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Jan. 6 hearing protesters hassle ex-police officer beaten by Capitol mob

Michael Fanone watches testimony as the House select committee investigating the Jan. 6 attack on the U.S. Capitol holds a primetime hearing on July 21. (Tom Brenner for the Washington Post)

Former D.C. police officer Michael Fanone, who suffered a heart attack and was beaten by a mob during the Jan. 6, 2021, insurrection, was heckled Thursday night by protesters near the Capitol. He had been attending a hearing by the House select Committee investigating last year’s riot.

Video footage posted on social media shows Fanone, who is now an on-air commentator for CNN, being hassled by protesters. A woman who follows Fanone is seen asking why he was at the Capitol on Jan. 6 and questioning his credentials as a law enforcement officer as she points two phone cameras at him. As he walks away from the hecklers, the woman and other people follow him.

Then a man wearing a black hat and holding a large banner with an image of former president Donald Trump and the words “toxic loser” uses the banner to separate Fanone from the people following him. Shortly after, a man in dark-colored shorts falls over, screaming. He tells nearby police officers that the man with the anti-Trump banner “just hit me with his pole.”

Photos taken by The Washington Post and videos on social media show the man carrying the banner later being handcuffed by law enforcement. In one video, the man identifies himself as Stephen Parlato, of Boulder, Colo. The man said he was in D.C. to support the hearings and that he had intervened because Fanone’s hecklers were “within inches of his face. And [Fanone] was trying to get away.”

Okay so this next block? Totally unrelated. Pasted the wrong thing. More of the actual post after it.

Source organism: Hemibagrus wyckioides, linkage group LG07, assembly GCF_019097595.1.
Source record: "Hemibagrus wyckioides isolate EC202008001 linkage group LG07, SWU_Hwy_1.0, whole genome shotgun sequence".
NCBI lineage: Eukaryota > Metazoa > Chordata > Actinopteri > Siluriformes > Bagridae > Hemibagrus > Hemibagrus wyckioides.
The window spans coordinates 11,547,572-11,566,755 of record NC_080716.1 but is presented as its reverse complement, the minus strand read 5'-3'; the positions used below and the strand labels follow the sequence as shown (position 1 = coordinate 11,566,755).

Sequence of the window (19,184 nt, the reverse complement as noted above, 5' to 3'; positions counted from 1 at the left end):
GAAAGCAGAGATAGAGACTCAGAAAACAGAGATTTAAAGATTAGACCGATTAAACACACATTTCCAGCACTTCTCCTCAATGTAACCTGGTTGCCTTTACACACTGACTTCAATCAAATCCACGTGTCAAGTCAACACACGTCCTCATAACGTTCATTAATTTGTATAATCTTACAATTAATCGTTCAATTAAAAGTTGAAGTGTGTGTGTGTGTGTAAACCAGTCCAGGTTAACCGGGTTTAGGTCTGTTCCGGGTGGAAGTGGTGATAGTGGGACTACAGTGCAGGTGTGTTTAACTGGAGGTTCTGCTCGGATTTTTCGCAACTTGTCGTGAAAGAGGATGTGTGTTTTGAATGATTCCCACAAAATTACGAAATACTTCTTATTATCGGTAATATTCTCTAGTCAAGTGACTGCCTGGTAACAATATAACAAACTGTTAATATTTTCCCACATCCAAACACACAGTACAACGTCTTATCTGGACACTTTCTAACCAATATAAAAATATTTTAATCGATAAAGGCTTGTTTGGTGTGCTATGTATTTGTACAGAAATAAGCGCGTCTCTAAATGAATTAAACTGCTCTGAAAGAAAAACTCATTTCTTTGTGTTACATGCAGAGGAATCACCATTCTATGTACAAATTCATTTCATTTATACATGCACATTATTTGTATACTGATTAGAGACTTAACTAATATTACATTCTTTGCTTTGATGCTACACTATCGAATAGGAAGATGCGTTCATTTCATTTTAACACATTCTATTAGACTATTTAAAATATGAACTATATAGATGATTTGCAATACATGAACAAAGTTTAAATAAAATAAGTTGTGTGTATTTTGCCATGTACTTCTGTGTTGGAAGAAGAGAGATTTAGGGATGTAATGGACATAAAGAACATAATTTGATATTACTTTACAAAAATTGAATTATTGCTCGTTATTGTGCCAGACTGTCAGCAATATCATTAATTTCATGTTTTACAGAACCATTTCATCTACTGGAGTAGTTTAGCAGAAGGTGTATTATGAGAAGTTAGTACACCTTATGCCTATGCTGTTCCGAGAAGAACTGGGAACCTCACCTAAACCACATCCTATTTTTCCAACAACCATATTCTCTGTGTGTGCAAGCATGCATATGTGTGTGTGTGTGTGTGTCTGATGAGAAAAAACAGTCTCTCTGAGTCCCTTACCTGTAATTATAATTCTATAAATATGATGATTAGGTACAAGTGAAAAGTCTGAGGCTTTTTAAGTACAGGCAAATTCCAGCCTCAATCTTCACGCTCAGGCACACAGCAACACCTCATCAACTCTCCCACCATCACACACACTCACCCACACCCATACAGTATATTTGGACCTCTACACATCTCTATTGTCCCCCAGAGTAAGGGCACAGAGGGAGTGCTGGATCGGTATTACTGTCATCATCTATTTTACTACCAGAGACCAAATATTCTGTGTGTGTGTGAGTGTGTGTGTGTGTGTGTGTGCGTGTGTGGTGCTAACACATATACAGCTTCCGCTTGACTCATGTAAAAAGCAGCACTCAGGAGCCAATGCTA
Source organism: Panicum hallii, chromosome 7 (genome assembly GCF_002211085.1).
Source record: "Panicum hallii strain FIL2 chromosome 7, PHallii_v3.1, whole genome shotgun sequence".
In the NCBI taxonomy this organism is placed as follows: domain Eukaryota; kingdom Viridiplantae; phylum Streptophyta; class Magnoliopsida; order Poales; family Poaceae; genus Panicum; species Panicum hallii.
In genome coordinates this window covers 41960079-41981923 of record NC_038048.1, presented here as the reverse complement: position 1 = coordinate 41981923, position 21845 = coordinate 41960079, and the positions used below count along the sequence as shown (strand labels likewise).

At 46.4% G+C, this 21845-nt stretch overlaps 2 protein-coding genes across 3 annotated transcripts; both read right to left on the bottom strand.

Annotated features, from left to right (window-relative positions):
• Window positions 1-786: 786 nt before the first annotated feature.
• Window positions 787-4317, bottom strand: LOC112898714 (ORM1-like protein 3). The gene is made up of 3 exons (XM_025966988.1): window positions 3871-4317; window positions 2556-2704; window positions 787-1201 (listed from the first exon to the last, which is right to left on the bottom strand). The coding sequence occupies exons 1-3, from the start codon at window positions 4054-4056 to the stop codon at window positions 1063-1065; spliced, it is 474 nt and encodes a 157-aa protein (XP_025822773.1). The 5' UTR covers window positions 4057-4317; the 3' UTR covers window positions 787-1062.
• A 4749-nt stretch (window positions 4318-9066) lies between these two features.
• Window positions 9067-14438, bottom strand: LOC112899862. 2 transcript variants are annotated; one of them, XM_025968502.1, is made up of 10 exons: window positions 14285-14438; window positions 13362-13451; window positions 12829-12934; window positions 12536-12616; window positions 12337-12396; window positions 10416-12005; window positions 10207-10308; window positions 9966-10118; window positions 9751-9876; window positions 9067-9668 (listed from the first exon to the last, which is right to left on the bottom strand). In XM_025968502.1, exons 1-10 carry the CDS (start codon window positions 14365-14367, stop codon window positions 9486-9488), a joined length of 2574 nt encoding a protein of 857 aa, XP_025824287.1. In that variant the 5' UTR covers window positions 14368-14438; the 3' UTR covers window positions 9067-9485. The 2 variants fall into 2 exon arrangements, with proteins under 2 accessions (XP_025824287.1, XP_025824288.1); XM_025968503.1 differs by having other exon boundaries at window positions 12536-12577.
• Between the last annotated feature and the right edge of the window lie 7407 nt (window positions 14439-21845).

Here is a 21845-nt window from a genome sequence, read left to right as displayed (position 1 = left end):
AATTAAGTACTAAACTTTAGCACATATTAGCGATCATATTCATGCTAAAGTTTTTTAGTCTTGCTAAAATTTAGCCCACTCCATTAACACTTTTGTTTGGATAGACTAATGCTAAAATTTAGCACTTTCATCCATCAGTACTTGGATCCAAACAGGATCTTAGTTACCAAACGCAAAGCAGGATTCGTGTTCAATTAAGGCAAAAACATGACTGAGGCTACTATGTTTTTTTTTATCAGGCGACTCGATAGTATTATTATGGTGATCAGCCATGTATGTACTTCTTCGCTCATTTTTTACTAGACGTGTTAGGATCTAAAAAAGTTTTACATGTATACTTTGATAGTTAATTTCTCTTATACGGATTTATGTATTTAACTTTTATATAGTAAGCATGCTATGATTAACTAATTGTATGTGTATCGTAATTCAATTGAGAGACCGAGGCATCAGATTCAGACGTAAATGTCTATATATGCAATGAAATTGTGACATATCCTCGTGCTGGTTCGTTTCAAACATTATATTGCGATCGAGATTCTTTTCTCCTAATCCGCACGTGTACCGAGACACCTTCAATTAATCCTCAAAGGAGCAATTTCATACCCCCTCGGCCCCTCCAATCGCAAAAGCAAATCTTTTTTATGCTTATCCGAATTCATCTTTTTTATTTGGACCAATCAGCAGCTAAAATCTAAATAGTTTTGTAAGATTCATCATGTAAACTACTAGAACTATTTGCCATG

U.S. Capitol Police did not return multiple requests for comment late Thursday and early Friday.

Earlier in the day, Fanone attended a hearing for one of his accused attackers. “I hope from the bottom of my heart that he suffers” in prison, the former officer told a federal judge.

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As he was leaving the hearing, Fanone sharply criticized Sen. Josh Hawley (R-Mo.), using colorful language while speaking to a reporter. Hawley’s actions on the day of the insurrection were a focal point of Thursday’s hearing; he had raised a fist of support to the crowd, which included some eventual insurrectionists, outside the Capitol, and footage later showed him fleeing the eventual riot.

Fanone resigned from the police force last year and has spoken about his slow recovery from the physical and emotional trauma of the attack. He answered a citywide emergency on Jan. 6, 2021, and rushed to the Capitol to fend off the pro-Trump rioters. He was pummeled unconscious with fists and poles and repeatedly stunned with a Taser on his neck.

Daniel Rodriguez, among those accused of assaulting D.C. police officer Michael Fanone in the Jan. 6 Capitol riot, apologized in an interrogation video. (Video: FBI)

Rioters then tried to yank his gun from his holster.

“Kill him with his own gun!” one yelled.

Fanone, who said he voted for Trump in the 2016 presidential election, has outspokenly criticized lawmakers and pro-Trump voters for downplaying the violence that occurred last year.